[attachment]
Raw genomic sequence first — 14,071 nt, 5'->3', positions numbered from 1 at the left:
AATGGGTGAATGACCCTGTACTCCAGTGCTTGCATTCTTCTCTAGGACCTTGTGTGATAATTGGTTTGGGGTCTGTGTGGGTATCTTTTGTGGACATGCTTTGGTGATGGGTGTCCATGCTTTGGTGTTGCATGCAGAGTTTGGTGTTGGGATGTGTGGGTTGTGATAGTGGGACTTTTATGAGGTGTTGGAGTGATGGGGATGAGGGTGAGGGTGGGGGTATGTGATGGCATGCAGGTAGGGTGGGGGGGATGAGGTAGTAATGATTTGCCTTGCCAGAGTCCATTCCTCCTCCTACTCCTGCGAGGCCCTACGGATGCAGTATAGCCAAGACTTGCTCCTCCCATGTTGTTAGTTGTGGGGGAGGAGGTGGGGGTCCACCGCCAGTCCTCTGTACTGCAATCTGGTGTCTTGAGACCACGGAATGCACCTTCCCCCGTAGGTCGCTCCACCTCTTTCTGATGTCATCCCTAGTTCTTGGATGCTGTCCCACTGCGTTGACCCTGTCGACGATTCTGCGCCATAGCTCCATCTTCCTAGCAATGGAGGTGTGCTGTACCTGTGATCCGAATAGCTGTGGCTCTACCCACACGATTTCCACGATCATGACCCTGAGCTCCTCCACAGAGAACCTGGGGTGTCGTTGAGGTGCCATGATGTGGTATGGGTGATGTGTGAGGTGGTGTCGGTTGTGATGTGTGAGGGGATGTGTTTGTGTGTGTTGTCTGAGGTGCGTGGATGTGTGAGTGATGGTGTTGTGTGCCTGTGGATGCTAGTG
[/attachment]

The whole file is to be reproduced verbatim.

Raw genomic sequence first — 14,071 nt, 5'->3', positions numbered from 1 at the left:
AATGGGTGAATGACCCTGTACTCCAGTGCTTGCATTCTTCTCTAGGACCTTGTGTGATAATTGGTTTGGGGTCTGTGTGGGTATCTTTTGTGGACATGCTTTGGTGATGGGTGTCCATGCTTTGGTGTTGCATGCAGAGTTTGGTGTTGGGATGTGTGGGTTGTGATAGTGGGACTTTTATGAGGTGTTGGAGTGATGGGGATGAGGGTGAGGGTGGGGGTATGTGATGGCATGCAGGTAGGGTGGGGGGGATGAGGTAGTAATGATTTGCCTTGCCAGAGTCCATTCCTCCTCCTACTCCTGCGAGGCCCTACGGATGCAGTATAGCCAAGACTTGCTCCTCCCATGTTGTTAGTTGTGGGGGAGGAGGTGGGGGTCCACCGCCAGTCCTCTGTACTGCAATCTGGTGTCTTGAGACCACGGAATGCACCTTCCCCCGTAGGTCGCTCCACCTCTTTCTGATGTCATCCCTAGTTCTTGGATGCTGTCCCACTGCGTTGACCCTGTCGACGATTCTGCGCCATAGCTCCATCTTCCTAGCAATGGAGGTGTGCTGTACCTGTGATCCGAATAGCTGTGGCTCTACCCACACGATTTCCACGATCATGACCCTGAGCTCCTCCACAGAGAACCTGGGGTGTCGTTGAGGTGCCATGATGTGGTATGGGTGATGTGTGAGGTGGTGTCGGTTGTGATGTGTGAGGGGATGTGTTTGTGTGTGTTGTCTGAGGTGCGTGGATGTGTGAGTGATGGTGTTGTGTGCCTGTGGATGCTAGTG